Cal Ripken, Jr.

Who Mentored Cal Ripken, Jr.?

Interview  Watch the video of Cal Ripken, Jr.

Cal Ripken, Jr. is baseball’s all-time Iron Man. He retired from baseball in 2001 after 21 seasons with the Baltimore Orioles. His name appears in the record books repeatedly, most notably as one of only seven players in history to amass 400 home runs and 3,000 hits. In 1995, Ripken broke Lou Gehrig’s record for consecutive games played (2,130) and ended his streak in 1998 after playing 2,632 consecutive games.

Ripken has always placed a strong focus on giving back to the community. Most recently, he joined with his family to honor his father by founding the Cal Ripken, Sr. Foundation that will seek to bring the joy and craft of baseball to young people who would not otherwise be provided the opportunity.

Cal Ripken, Jr. also serves on The President’s Council on Service and Civic Participation.


The biggest thing about Dad, and the biggest thing he taught me, was by living his life a certain way, by example. He tried to give us the value of being a good person.

When I think about it, I had a slew of mentors. At a time when I came to the big leagues, and there was a lot going on, you thought you had a certain set of skills. You had gone through the minor leagues and the great anticipation of the moment you get into the big leagues, and you thought everything would go smoothly.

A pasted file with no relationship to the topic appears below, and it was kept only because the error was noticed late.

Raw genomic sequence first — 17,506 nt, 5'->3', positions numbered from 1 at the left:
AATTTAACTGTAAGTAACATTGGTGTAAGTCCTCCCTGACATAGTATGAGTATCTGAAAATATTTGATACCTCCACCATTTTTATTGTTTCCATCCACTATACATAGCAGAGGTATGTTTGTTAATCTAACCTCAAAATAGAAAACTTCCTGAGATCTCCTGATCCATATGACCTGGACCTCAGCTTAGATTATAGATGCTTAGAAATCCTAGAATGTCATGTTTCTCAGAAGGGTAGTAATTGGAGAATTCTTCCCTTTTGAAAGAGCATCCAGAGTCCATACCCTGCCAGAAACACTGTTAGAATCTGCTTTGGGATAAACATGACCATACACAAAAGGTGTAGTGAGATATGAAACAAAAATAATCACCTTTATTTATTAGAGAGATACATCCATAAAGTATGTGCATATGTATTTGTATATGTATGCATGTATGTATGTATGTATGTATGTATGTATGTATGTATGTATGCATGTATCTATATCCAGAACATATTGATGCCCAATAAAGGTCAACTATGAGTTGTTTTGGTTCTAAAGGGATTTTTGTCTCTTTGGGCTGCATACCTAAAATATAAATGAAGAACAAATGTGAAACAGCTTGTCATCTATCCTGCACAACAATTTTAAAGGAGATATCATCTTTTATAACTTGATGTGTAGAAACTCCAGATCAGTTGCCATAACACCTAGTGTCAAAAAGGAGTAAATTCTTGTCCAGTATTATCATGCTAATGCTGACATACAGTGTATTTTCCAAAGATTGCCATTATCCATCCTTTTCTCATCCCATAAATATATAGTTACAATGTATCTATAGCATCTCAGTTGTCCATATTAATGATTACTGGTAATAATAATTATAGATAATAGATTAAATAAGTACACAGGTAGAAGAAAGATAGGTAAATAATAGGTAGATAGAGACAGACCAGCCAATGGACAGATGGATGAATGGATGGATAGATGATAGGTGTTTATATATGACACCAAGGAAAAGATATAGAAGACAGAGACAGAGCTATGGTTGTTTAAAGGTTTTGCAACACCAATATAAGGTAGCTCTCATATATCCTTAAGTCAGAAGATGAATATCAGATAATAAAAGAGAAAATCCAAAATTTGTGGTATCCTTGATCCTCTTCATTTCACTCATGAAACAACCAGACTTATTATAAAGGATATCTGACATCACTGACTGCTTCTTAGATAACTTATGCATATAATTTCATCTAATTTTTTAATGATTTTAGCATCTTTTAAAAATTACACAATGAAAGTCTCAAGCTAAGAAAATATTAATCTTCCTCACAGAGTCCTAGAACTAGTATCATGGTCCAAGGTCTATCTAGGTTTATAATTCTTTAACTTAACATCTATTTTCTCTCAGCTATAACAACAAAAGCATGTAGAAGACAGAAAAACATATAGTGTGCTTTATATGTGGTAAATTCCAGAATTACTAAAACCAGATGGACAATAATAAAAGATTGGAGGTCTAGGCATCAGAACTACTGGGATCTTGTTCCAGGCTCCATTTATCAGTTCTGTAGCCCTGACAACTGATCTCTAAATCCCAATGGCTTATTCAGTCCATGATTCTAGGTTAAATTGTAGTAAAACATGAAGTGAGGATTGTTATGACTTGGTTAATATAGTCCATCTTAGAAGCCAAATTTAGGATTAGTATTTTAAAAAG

The first month of the season didn’t go smoothly for me. I had three hits opening day, which was great. We celebrated that. But then I went into a miserable slump.

And Eddie Murray just put his arm around me. And I guess that could be the ultimate mentoring story. Here’s this guy who’s five years older than me, and had gone through something similar. All he did was put his arm around me and said it was going to be okay.

The value of a mentor…I don’t know what value you can place on it, but the right words spoken at the right time from a person that’s been through it before, can make all the difference in your school year, can make all the difference in that youth game.

And it is a very personal feeling that when you help somebody, there’s a sense of satisfaction, gratification that comes over you that can’t be equaled, not even if you hit a game-winning home run. So, that little feeling inside–and it grows–it might happen the first time and you’ll say, “That’s pretty cool.” Then you do it again and that feeling begins to feed off itself.

If you don’t know what that feeling feels like, you should try it.